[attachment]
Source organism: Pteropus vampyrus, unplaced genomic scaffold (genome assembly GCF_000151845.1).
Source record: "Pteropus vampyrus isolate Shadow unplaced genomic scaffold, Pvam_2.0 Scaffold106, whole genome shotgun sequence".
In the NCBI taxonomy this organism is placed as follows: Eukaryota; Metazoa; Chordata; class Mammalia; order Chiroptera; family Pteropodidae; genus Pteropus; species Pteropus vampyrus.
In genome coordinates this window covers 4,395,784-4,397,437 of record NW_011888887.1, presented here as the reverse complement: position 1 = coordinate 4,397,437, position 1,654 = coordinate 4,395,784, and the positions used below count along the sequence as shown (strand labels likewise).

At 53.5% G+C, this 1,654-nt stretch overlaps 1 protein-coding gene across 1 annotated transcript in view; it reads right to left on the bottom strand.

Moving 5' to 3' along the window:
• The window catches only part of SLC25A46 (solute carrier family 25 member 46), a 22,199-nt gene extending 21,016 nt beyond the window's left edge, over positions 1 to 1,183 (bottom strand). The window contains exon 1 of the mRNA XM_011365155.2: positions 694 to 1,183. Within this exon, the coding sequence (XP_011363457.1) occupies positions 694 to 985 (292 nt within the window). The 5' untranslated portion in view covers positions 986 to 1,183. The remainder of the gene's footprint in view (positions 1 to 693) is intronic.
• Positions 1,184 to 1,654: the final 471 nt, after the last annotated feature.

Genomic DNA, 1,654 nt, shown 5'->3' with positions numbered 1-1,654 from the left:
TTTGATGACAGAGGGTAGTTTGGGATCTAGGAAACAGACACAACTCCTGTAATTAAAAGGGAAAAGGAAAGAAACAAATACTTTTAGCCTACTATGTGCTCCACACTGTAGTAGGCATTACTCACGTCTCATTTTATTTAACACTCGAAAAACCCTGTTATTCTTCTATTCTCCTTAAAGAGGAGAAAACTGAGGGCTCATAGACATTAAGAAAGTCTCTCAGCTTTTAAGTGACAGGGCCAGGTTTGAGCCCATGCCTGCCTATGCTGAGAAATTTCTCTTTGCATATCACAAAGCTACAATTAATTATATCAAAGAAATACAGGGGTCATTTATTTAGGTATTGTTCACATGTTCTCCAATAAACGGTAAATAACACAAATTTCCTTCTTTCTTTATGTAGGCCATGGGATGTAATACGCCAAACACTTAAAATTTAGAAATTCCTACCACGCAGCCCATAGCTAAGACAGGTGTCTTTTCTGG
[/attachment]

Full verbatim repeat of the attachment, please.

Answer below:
Source organism: Pteropus vampyrus, unplaced genomic scaffold (genome assembly GCF_000151845.1).
Source record: "Pteropus vampyrus isolate Shadow unplaced genomic scaffold, Pvam_2.0 Scaffold106, whole genome shotgun sequence".
In the NCBI taxonomy this organism is placed as follows: Eukaryota; Metazoa; Chordata; class Mammalia; order Chiroptera; family Pteropodidae; genus Pteropus; species Pteropus vampyrus.
In genome coordinates this window covers 4,395,784-4,397,437 of record NW_011888887.1, presented here as the reverse complement: position 1 = coordinate 4,397,437, position 1,654 = coordinate 4,395,784, and the positions used below count along the sequence as shown (strand labels likewise).

At 53.5% G+C, this 1,654-nt stretch overlaps 1 protein-coding gene across 1 annotated transcript in view; it reads right to left on the bottom strand.

Moving 5' to 3' along the window:
• The window catches only part of SLC25A46 (solute carrier family 25 member 46), a 22,199-nt gene extending 21,016 nt beyond the window's left edge, over positions 1 to 1,183 (bottom strand). The window contains exon 1 of the mRNA XM_011365155.2: positions 694 to 1,183. Within this exon, the coding sequence (XP_011363457.1) occupies positions 694 to 985 (292 nt within the window). The 5' untranslated portion in view covers positions 986 to 1,183. The remainder of the gene's footprint in view (positions 1 to 693) is intronic.
• Positions 1,184 to 1,654: the final 471 nt, after the last annotated feature.

Genomic DNA, 1,654 nt, shown 5'->3' with positions numbered 1-1,654 from the left:
TTTGATGACAGAGGGTAGTTTGGGATCTAGGAAACAGACACAACTCCTGTAATTAAAAGGGAAAAGGAAAGAAACAAATACTTTTAGCCTACTATGTGCTCCACACTGTAGTAGGCATTACTCACGTCTCATTTTATTTAACACTCGAAAAACCCTGTTATTCTTCTATTCTCCTTAAAGAGGAGAAAACTGAGGGCTCATAGACATTAAGAAAGTCTCTCAGCTTTTAAGTGACAGGGCCAGGTTTGAGCCCATGCCTGCCTATGCTGAGAAATTTCTCTTTGCATATCACAAAGCTACAATTAATTATATCAAAGAAATACAGGGGTCATTTATTTAGGTATTGTTCACATGTTCTCCAATAAACGGTAAATAACACAAATTTCCTTCTTTCTTTATGTAGGCCATGGGATGTAATACGCCAAACACTTAAAATTTAGAAATTCCTACCACGCAGCCCATAGCTAAGACAGGTGTCTTTTCTGG